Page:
Tuesday, April 17, 2007

Ash Wednesday

Since I have already argued against the practice of Lent in general it is not hard to see why I am against Ash Wednesday in particular. It is a day that means nothing more than the beginning of Lent, which is found no where in Scripture. That alone ought to give us pause, but Ash Wednesday goes deeper, and is more Romanizing than much of the Lenten practices. Not only does this begin the day when the Penitential Fasting (or giving up something) begins, which we have stated is supposed to expiate our sins in the Roman tradition, but also it is a day of receiving ash on one’s head.

This ash is not supposed to be washed off, but rather worn around all day. This is a problem because of Matthew 6-16-18. Here our savior teaches that we should not draw attention to ourselves when we fast, but ashes on the forehead cannot be seen as anything else. It is a sign that one is following the practice of fasting. This violation of Scripture is enough to throw away any idea of Ash Wednesday, but there is more.

The ashes used are known as sacramentals. Basically, it is not a sacrament, but not just a rite either. Sacrament lite is a good way to think of it. Read this discussion of sacramentals.

Besides the efficacy which the sacramentals possess in common with other good works they have a special efficacy of their own. If their whole value proceeded from the opus operantis, all external good works could be called sacramentals. The special virtue recognized by the Church and experienced by Christians in the sacramentals should consist in the official prayers whereby we implore God to pour forth special graces on those who make use of the sacramentals. These prayers move God to give graces which He would not otherwise give, and when not infallibly acceded to it is for reasons known to His Wisdom.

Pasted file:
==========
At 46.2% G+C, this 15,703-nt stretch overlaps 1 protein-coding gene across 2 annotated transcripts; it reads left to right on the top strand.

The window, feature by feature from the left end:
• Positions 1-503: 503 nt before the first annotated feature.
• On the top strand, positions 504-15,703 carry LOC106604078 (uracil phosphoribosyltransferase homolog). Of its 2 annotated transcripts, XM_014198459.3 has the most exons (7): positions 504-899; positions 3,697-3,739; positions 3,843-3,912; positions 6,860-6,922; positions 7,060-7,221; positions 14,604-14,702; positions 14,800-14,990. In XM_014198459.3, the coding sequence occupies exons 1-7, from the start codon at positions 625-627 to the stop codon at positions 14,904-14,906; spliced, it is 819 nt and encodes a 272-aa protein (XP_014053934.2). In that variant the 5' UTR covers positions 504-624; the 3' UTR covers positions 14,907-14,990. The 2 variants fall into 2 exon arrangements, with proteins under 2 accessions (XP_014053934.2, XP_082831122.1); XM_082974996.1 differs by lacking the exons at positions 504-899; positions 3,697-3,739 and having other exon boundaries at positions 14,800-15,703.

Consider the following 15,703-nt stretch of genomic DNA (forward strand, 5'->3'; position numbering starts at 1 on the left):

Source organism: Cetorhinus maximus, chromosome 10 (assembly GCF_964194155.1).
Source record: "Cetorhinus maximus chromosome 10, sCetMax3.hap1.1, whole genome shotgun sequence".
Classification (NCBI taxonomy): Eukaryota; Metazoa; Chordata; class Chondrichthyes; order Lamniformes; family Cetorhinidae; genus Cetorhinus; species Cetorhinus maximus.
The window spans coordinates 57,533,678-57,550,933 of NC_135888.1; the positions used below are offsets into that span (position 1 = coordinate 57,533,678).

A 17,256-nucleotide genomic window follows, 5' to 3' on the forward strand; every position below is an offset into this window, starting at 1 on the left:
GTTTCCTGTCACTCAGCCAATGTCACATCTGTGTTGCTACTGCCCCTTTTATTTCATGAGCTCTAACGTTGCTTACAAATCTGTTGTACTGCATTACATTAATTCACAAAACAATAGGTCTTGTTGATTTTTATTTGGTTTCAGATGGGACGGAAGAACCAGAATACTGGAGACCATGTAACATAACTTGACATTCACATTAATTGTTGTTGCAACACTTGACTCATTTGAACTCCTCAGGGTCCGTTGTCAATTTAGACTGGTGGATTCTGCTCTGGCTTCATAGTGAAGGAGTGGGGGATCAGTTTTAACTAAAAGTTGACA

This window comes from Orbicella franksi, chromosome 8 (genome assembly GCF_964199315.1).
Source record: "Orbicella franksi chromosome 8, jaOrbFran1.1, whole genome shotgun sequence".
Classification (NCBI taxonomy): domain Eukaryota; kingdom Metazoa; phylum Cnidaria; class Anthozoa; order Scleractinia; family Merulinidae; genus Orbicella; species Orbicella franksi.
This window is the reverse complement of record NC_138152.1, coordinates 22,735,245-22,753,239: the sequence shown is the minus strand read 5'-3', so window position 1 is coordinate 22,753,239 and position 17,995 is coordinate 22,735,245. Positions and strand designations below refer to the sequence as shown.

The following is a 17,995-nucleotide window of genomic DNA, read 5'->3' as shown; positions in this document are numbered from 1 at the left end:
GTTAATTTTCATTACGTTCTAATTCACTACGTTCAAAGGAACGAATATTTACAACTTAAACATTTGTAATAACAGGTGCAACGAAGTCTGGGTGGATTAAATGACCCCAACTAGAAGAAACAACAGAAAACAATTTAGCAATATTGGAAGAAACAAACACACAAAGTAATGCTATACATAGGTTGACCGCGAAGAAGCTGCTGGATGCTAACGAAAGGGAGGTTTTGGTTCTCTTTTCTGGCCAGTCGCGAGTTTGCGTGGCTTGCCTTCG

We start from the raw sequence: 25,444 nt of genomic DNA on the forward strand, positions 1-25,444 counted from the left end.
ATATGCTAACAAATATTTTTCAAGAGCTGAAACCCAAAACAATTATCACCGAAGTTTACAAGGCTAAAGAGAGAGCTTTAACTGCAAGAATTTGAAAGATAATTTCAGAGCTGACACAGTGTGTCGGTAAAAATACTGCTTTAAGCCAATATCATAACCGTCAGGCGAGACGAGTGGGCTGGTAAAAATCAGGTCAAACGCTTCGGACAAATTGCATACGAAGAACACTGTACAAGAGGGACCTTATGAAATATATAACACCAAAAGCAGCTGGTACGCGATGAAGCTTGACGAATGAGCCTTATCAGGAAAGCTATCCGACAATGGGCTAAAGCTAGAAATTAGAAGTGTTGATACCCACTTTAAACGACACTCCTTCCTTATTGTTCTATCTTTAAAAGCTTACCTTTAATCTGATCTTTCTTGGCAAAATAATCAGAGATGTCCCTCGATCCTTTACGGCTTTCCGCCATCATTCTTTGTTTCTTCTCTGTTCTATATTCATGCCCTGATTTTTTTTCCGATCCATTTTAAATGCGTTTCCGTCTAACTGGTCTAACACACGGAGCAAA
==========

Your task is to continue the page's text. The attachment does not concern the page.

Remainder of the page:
Here we clearly see the idea that sacramentals are good works that merit something from God, a purely Roman idea. But they also go further and derive a special blessing for those participating in a sacramental. What special benefits, you ask. Read more.

One of the most remarkable effects of sacramentals is the virtue to drive away evil spirits whose mysterious and baleful operations affect sometimes the physical activity of man. To combat this occult power the Church has recourse to exorcism and sacramentals. Another effect is the delivery of the soul from sin and the penalties therefor.


The sacramentals can protect us from demons and deliver our souls from the penalty of sin. The ashes in Ash Wednesday are classified as sacramentals and help deliver us from the penalty of sin. It is not possible to remove this underlying theology from the practice of Ash Wednesday, especially if the practice of Ash Wednesday is virtually identical.

2 Comments:

angelsinger64 said...

haha, one time I was working at the library, and this little girl walked up and had the ashes on her head...I wasn't trying to be mean but I said to her,"hey, you've got something on your head", and she sarcastically said "yeah, I know"...good times

Andrew McIntyre said...

Well, I erase the ash for the reason you mentioned. Yet, we should remember that the practice arose in a Christian culture. Thus, in the past, everyone would have had ash on their head as a sign of collective repentance and mourning for our sin. One would not have stood out.

To me there is profound Christian and biblical meaning involved when the minister says, "Andy, from dust you are and to dust you shall return" while placing ashes on my forehead. I have been warned. The basic message is not that ashes save, thought some may mistakenly teach such. It is "Repent, thou sinner, for the Kingdom of Heaven draweth nigh!"